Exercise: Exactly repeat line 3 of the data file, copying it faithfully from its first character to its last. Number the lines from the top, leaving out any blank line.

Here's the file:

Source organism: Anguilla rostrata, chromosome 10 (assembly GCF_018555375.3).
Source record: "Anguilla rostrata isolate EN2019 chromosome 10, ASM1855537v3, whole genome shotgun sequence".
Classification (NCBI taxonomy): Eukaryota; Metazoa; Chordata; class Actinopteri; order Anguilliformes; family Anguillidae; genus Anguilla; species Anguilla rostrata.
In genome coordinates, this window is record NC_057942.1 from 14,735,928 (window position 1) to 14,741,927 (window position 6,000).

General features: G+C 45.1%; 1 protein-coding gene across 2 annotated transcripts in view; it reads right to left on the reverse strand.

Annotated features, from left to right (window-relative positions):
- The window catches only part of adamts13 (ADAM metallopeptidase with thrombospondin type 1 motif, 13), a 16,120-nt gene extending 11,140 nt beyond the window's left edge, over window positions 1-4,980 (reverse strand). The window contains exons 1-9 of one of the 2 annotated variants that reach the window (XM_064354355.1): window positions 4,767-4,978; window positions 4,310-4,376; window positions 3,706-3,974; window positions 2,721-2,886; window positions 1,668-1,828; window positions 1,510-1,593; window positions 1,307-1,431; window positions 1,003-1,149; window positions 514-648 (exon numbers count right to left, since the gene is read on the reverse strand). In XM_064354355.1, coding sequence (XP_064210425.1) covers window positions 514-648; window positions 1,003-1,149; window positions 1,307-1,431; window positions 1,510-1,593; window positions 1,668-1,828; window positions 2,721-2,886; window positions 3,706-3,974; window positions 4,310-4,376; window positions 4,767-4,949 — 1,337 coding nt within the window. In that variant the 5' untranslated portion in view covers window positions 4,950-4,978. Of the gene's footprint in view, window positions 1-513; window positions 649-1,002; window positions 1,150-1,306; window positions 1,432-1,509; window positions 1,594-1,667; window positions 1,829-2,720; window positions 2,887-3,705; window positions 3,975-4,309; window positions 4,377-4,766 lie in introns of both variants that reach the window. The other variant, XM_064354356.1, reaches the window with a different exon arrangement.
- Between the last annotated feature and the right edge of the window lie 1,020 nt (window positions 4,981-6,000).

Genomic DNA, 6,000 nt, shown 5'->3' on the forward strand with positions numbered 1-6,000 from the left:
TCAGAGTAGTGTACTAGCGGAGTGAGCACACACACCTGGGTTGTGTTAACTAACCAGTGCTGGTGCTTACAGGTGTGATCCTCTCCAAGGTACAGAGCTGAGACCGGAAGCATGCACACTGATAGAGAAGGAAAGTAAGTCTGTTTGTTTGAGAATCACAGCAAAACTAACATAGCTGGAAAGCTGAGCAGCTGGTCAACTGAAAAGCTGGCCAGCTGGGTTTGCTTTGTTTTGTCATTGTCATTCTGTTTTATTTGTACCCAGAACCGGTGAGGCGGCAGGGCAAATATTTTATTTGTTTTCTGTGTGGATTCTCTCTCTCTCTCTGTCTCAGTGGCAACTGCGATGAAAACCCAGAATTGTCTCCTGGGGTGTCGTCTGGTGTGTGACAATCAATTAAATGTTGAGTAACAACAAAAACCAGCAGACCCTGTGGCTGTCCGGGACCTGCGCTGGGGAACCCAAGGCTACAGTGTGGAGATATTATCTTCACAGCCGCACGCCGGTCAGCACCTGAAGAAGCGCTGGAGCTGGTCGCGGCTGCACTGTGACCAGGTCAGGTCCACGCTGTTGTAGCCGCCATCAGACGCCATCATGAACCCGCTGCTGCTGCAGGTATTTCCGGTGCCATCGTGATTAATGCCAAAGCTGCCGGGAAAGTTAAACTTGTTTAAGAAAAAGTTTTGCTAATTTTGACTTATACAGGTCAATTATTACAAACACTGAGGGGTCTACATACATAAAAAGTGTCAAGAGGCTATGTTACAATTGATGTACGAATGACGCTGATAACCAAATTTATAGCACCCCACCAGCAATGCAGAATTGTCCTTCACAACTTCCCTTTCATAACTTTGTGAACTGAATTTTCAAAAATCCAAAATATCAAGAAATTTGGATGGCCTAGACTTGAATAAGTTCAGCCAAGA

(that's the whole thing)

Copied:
Classification (NCBI taxonomy): Eukaryota; Metazoa; Chordata; class Actinopteri; order Anguilliformes; family Anguillidae; genus Anguilla; species Anguilla rostrata.